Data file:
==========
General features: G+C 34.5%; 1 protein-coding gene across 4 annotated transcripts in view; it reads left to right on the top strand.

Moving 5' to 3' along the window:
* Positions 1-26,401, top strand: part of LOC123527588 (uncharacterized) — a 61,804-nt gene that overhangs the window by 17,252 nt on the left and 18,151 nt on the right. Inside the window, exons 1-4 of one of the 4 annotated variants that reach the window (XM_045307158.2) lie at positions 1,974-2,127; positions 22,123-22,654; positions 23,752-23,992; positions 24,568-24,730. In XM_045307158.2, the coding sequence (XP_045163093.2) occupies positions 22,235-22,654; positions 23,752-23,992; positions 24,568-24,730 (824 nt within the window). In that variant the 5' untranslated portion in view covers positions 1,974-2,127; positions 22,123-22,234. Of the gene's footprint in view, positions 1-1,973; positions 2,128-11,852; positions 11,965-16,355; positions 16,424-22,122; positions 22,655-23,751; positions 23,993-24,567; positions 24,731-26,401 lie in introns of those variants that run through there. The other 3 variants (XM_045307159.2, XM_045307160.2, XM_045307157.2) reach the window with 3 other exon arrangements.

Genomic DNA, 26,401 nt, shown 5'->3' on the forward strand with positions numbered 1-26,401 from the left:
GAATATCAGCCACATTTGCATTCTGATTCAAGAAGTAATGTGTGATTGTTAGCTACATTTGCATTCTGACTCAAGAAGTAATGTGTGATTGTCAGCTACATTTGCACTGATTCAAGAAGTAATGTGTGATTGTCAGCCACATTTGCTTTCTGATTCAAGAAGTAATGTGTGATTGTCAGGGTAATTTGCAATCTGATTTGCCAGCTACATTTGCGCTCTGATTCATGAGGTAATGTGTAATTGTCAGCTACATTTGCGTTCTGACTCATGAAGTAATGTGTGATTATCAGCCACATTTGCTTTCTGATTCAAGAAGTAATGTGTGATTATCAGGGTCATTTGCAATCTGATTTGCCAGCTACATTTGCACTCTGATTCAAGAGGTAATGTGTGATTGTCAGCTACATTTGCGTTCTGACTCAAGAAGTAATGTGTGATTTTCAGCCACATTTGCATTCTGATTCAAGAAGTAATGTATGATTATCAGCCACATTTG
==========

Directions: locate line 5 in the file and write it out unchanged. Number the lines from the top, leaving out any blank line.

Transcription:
GAATATCAGCCACATTTGCATTCTGATTCAAGAAGTAATGTGTGATTGTTAGCTACATTTGCATTCTGACTCAAGAAGTAATGTGTGATTGTCAGCTACATTTGCACTGATTCAAGAAGTAATGTGTGATTGTCAGCCACATTTGCTTTCTGATTCAAGAAGTAATGTGTGATTGTCAGGGTAATTTGCAATCTGATTTGCCAGCTACATTTGCGCTCTGATTCATGAGGTAATGTGTAATTGTCAGCTACATTTGCGTTCTGACTCATGAAGTAATGTGTGATTATCAGCCACATTTGCTTTCTGATTCAAGAAGTAATGTGTGATTATCAGGGTCATTTGCAATCTGATTTGCCAGCTACATTTGCACTCTGATTCAAGAGGTAATGTGTGATTGTCAGCTACATTTGCGTTCTGACTCAAGAAGTAATGTGTGATTTTCAGCCACATTTGCATTCTGATTCAAGAAGTAATGTATGATTATCAGCCACATTTG